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Practices to improve access to information formats

15 August 2014

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Practices could be asked to improve access to information formats such as ‘easy read’, braille and British Sign Language interpreters. 

All organisations would need to find out if a patient has extra communication needs because of disability of sensory loss, then take steps to meet the needs, NHS England proposals suggest. 

The new consultation, launched this week, would apply to GP surgeries, hospitals, and all NHS and adult social services providers. 

Luke O’Shea, NHS England’s head of patient participation said that many organisations already have good arrangements in place but the ‘Accessible Information Standard’ will improve quality by reducing inconsistencies and reducing missed appointments, misunderstandings and complaints. 

He said: “Giving good information and advice is the lifeblood of the NHS. For certain groups of patients this needs to be provided in different formats, such as sending an email rather than offering printed advice, so it can be read by voice software. 

“We know it isn’t always easy to predict patients’ needs in advance but it is in everyone’s interest to ensure patients get information they can act upon. We look forward to receiving comments from as many people as possible during this consultation to ensure we get it right.”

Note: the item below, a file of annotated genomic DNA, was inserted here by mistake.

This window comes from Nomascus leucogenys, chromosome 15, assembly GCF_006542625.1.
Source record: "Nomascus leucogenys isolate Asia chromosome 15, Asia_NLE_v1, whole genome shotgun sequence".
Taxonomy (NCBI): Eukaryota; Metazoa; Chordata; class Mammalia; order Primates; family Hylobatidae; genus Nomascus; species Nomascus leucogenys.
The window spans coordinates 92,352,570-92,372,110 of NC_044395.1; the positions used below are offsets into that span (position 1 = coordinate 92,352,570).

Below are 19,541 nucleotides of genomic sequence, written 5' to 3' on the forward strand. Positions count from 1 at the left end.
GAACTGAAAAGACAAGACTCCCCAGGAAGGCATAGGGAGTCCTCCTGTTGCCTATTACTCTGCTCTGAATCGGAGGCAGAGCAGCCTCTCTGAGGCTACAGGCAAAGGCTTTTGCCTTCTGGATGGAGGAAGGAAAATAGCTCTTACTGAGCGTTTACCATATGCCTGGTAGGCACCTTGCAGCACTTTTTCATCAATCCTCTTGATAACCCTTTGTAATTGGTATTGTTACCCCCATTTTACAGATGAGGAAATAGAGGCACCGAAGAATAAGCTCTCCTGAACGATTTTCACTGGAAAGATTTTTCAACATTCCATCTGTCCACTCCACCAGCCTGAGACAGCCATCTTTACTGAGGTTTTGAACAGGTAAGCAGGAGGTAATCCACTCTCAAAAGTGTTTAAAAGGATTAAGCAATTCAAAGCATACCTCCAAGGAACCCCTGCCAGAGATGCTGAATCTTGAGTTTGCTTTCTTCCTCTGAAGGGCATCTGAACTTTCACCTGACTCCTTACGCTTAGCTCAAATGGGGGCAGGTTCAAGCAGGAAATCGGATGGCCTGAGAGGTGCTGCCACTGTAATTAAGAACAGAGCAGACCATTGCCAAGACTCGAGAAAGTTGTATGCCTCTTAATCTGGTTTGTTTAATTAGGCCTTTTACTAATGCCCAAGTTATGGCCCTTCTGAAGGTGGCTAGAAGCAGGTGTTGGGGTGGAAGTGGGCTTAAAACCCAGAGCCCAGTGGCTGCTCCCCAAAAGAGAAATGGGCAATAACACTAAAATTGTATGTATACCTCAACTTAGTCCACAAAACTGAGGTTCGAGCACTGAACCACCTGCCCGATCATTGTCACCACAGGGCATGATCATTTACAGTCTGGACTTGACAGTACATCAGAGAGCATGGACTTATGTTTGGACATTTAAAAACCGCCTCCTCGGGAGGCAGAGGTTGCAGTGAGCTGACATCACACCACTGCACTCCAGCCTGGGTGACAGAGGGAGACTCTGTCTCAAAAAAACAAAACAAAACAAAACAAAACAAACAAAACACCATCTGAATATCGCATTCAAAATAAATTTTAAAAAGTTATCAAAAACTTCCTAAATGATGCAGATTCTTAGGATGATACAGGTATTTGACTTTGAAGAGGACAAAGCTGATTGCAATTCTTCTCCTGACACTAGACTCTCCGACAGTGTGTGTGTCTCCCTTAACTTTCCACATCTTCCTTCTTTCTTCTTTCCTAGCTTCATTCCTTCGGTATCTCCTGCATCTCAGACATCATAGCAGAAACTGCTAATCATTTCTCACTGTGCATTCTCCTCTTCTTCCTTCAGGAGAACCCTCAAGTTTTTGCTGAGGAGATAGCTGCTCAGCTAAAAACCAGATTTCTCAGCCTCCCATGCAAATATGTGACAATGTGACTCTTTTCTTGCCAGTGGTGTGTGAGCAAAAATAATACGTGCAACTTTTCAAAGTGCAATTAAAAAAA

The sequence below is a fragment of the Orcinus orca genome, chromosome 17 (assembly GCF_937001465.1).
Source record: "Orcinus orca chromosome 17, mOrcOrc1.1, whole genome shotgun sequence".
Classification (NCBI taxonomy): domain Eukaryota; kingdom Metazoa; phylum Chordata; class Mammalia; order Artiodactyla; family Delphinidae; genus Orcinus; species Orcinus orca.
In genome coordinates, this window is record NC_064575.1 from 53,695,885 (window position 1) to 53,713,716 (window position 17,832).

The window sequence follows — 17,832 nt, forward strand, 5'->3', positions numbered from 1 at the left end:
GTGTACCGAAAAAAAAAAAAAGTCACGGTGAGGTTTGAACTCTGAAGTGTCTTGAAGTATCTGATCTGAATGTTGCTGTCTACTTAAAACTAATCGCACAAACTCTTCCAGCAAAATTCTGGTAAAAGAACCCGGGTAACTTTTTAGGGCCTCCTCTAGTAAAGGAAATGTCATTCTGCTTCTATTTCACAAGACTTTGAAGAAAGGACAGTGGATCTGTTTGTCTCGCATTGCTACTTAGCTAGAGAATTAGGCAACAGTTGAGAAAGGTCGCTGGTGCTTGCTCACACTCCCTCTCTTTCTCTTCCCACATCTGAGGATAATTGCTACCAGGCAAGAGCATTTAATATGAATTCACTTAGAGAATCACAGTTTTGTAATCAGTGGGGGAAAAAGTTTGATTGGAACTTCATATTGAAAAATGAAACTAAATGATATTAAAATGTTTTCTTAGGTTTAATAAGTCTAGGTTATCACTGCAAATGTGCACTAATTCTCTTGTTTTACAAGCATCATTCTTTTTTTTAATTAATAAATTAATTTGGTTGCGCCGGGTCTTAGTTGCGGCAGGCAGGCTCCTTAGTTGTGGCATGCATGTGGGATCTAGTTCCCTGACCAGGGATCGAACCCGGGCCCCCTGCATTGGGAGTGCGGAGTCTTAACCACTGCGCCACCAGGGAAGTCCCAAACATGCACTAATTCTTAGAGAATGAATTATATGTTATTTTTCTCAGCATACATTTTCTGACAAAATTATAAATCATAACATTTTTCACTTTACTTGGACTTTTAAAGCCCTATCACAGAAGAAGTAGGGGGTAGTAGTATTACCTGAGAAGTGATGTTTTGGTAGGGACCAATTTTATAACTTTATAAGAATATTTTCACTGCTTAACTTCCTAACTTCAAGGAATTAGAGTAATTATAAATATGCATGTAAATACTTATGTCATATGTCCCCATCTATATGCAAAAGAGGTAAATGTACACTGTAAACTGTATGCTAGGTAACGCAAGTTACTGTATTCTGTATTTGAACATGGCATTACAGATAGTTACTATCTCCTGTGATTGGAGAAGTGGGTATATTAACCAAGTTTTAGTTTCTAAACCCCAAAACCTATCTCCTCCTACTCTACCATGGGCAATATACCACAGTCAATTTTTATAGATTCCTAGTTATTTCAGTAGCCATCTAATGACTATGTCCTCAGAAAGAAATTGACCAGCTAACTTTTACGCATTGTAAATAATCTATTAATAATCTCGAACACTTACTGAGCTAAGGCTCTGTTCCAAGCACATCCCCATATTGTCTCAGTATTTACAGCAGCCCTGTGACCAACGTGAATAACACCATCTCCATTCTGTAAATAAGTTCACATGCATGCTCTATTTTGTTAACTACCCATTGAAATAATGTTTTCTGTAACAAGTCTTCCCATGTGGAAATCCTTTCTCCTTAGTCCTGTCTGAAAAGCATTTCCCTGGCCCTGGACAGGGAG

NHS England is to provide a list of types of communication support and information format which organisations will need to use to ensure everyone records things in the same way. The proposed list forms part of the consultation.

The guide also states organisations should ask people if they have any information or communication needs when they see them for the first time.

NHS England will be providing implementation advice to organisations as well as publishing tools templates and ‘how to’ guides online.

The draft will be considered for approval by the Standardisation Committee for Care Information (SCCI) in August and the aim is for it to be approved in spring 2015, following which it is currently proposed that organisations will have 12 months to comply, although this is also part of consultation.